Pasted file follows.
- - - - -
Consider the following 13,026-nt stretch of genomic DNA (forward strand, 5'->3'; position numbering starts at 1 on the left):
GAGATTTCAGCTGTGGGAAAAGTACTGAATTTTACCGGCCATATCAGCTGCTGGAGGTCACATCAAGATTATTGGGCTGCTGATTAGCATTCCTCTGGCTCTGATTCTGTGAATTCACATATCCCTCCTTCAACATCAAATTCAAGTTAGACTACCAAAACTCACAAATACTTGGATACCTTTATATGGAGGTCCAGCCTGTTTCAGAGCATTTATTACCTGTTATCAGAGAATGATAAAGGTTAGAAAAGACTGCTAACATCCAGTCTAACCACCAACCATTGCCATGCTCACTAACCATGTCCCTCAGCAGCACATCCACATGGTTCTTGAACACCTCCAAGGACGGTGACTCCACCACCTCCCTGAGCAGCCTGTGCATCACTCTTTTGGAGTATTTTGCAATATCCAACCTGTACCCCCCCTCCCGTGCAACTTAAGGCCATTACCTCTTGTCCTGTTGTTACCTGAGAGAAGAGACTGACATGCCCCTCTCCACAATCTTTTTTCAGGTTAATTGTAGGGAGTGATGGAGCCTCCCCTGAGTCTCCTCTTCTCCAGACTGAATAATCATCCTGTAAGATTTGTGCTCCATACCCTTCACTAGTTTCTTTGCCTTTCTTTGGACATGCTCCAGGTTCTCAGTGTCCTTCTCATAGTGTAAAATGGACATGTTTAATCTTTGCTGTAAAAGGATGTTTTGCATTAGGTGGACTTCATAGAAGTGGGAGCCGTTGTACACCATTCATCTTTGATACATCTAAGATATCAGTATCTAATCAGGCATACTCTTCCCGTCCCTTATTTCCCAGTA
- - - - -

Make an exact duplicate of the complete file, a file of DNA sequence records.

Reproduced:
Consider the following 13,026-nt stretch of genomic DNA (forward strand, 5'->3'; position numbering starts at 1 on the left):
GAGATTTCAGCTGTGGGAAAAGTACTGAATTTTACCGGCCATATCAGCTGCTGGAGGTCACATCAAGATTATTGGGCTGCTGATTAGCATTCCTCTGGCTCTGATTCTGTGAATTCACATATCCCTCCTTCAACATCAAATTCAAGTTAGACTACCAAAACTCACAAATACTTGGATACCTTTATATGGAGGTCCAGCCTGTTTCAGAGCATTTATTACCTGTTATCAGAGAATGATAAAGGTTAGAAAAGACTGCTAACATCCAGTCTAACCACCAACCATTGCCATGCTCACTAACCATGTCCCTCAGCAGCACATCCACATGGTTCTTGAACACCTCCAAGGACGGTGACTCCACCACCTCCCTGAGCAGCCTGTGCATCACTCTTTTGGAGTATTTTGCAATATCCAACCTGTACCCCCCCTCCCGTGCAACTTAAGGCCATTACCTCTTGTCCTGTTGTTACCTGAGAGAAGAGACTGACATGCCCCTCTCCACAATCTTTTTTCAGGTTAATTGTAGGGAGTGATGGAGCCTCCCCTGAGTCTCCTCTTCTCCAGACTGAATAATCATCCTGTAAGATTTGTGCTCCATACCCTTCACTAGTTTCTTTGCCTTTCTTTGGACATGCTCCAGGTTCTCAGTGTCCTTCTCATAGTGTAAAATGGACATGTTTAATCTTTGCTGTAAAAGGATGTTTTGCATTAGGTGGACTTCATAGAAGTGGGAGCCGTTGTACACCATTCATCTTTGATACATCTAAGATATCAGTATCTAATCAGGCATACTCTTCCCGTCCCTTATTTCCCAGTA